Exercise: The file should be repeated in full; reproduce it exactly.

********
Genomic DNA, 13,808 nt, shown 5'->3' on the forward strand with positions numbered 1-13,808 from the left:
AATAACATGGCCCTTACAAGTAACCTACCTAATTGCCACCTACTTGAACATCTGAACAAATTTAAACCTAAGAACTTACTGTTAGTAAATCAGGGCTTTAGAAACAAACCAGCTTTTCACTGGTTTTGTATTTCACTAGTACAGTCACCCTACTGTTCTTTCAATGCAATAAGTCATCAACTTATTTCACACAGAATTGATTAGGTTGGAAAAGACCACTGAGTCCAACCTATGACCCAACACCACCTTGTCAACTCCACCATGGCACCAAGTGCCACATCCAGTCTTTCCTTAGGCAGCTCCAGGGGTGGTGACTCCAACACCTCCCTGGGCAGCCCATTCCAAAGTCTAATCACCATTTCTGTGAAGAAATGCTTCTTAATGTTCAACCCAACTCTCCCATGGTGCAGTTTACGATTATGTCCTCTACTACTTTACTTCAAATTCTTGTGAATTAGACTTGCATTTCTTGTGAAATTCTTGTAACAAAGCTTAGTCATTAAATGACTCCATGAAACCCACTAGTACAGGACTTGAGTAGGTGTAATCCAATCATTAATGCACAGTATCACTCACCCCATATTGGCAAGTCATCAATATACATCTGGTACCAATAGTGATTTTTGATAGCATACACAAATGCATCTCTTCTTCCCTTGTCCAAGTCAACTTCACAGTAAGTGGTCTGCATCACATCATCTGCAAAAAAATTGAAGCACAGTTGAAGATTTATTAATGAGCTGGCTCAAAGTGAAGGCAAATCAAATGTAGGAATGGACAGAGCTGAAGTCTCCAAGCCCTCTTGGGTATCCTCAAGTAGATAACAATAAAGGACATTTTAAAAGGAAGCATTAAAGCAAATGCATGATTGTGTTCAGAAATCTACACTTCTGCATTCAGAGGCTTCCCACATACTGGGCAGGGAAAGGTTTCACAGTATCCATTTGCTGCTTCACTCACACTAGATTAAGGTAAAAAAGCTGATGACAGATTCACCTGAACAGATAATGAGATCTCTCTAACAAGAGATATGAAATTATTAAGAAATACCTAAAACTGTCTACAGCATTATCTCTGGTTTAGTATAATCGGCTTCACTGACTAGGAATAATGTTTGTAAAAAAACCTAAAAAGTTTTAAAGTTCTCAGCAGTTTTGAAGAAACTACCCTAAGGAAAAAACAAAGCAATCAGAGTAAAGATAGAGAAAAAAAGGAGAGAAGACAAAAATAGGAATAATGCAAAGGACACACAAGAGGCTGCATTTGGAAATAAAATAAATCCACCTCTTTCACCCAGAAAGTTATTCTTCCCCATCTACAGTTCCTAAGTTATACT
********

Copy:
Genomic DNA, 13,808 nt, shown 5'->3' on the forward strand with positions numbered 1-13,808 from the left:
AATAACATGGCCCTTACAAGTAACCTACCTAATTGCCACCTACTTGAACATCTGAACAAATTTAAACCTAAGAACTTACTGTTAGTAAATCAGGGCTTTAGAAACAAACCAGCTTTTCACTGGTTTTGTATTTCACTAGTACAGTCACCCTACTGTTCTTTCAATGCAATAAGTCATCAACTTATTTCACACAGAATTGATTAGGTTGGAAAAGACCACTGAGTCCAACCTATGACCCAACACCACCTTGTCAACTCCACCATGGCACCAAGTGCCACATCCAGTCTTTCCTTAGGCAGCTCCAGGGGTGGTGACTCCAACACCTCCCTGGGCAGCCCATTCCAAAGTCTAATCACCATTTCTGTGAAGAAATGCTTCTTAATGTTCAACCCAACTCTCCCATGGTGCAGTTTACGATTATGTCCTCTACTACTTTACTTCAAATTCTTGTGAATTAGACTTGCATTTCTTGTGAAATTCTTGTAACAAAGCTTAGTCATTAAATGACTCCATGAAACCCACTAGTACAGGACTTGAGTAGGTGTAATCCAATCATTAATGCACAGTATCACTCACCCCATATTGGCAAGTCATCAATATACATCTGGTACCAATAGTGATTTTTGATAGCATACACAAATGCATCTCTTCTTCCCTTGTCCAAGTCAACTTCACAGTAAGTGGTCTGCATCACATCATCTGCAAAAAAATTGAAGCACAGTTGAAGATTTATTAATGAGCTGGCTCAAAGTGAAGGCAAATCAAATGTAGGAATGGACAGAGCTGAAGTCTCCAAGCCCTCTTGGGTATCCTCAAGTAGATAACAATAAAGGACATTTTAAAAGGAAGCATTAAAGCAAATGCATGATTGTGTTCAGAAATCTACACTTCTGCATTCAGAGGCTTCCCACATACTGGGCAGGGAAAGGTTTCACAGTATCCATTTGCTGCTTCACTCACACTAGATTAAGGTAAAAAAGCTGATGACAGATTCACCTGAACAGATAATGAGATCTCTCTAACAAGAGATATGAAATTATTAAGAAATACCTAAAACTGTCTACAGCATTATCTCTGGTTTAGTATAATCGGCTTCACTGACTAGGAATAATGTTTGTAAAAAAACCTAAAAAGTTTTAAAGTTCTCAGCAGTTTTGAAGAAACTACCCTAAGGAAAAAACAAAGCAATCAGAGTAAAGATAGAGAAAAAAAGGAGAGAAGACAAAAATAGGAATAATGCAAAGGACACACAAGAGGCTGCATTTGGAAATAAAATAAATCCACCTCTTTCACCCAGAAAGTTATTCTTCCCCATCTACAGTTCCTAAGTTATACT